Doctor among the first patients of measles outbreak

A medical doctor was among people who were diagnosed with measles but has recovered from the virus.

Ministry of Health (M.O.H.) Deputy Director General, Tagaloa Dr. Robert Thomsen, confirmed reports received by the Samoa Observer of hospital staff including a doctor being infected with measles.

"That's old news, it's just a doctor and he has already recovered," he said, when asked by this newspaper.

The Ministry's Director General, Leausa Dr. Take Naseri, was not able to provide an update on the epidemic.

When he was contacted, he asked this newspaper to call the Tupua Tamasese Meaole (T.T.M.) National Hospital.

Staff at the T.T.M. hospital, who did not want to be identified when contacted, said measles cases reported to the hospital are increasing on a daily basis. 

The hospital is only admitting severe cases, "those who are unable to eat or drink", the staff added. 

Tagaloa also confirmed efforts by the M.O.H. to ensure their staff were protected against the virus with their workforce getting immunised.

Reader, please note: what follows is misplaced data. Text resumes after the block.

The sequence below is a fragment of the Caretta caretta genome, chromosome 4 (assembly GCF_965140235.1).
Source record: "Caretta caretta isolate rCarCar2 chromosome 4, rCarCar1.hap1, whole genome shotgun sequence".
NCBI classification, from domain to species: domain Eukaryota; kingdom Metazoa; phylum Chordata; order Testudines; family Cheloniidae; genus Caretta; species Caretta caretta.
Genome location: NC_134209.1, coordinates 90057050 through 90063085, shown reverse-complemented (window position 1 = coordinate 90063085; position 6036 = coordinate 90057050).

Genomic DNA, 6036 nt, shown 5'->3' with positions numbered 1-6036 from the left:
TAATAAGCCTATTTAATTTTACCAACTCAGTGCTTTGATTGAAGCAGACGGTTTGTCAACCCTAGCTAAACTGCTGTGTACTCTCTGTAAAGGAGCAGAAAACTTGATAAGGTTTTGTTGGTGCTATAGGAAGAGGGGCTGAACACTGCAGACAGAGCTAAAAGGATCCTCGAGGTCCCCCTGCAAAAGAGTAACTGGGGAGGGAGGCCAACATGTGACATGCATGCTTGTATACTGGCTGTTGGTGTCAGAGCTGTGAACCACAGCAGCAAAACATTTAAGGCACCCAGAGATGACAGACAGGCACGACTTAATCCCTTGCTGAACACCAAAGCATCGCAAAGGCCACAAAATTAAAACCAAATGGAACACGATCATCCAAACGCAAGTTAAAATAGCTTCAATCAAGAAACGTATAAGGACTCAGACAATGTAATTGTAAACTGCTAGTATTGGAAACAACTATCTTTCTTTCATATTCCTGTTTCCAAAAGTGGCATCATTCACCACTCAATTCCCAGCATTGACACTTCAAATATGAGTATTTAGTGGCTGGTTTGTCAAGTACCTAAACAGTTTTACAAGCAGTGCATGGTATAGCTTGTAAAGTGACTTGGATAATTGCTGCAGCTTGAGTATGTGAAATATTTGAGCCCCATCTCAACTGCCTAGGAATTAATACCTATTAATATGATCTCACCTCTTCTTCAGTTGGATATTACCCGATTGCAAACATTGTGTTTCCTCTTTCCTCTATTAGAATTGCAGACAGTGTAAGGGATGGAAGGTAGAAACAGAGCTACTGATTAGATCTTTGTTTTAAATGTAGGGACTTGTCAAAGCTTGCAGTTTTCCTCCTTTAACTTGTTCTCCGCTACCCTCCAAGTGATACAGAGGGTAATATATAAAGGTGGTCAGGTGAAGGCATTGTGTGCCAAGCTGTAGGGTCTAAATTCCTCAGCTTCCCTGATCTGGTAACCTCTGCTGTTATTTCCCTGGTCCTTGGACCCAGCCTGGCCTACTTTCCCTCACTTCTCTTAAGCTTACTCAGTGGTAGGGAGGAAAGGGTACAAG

However, he could provide not provide an update on the epidemic when he was queried, saying he was outside the office.

When pressed to confirm T.T.M. hospital staff reports that there was an increase in new cases, he said: "I can't really say anything at the moment because I am quite busy."

"I cannot give you that information because I am out of the office, [and] I cannot give you a guess.

"You'll have to be patient for when we check the numbers, we will put out another release to inform everyone."

Tagaloa said an official statement from the Ministry shall be released Monday afternoon.

It is believed measles was brought into Samoa by a New Zealand-based individual who attended a church conference, who only discovered his condition upon his return home, leading to authorities being alerted. 

The incubation period of the virus before one realises he or she has measles is about 14 days. Symptoms of the illness include fever, cough, runny nose, sore and watery 'pink eyes' and a rash.

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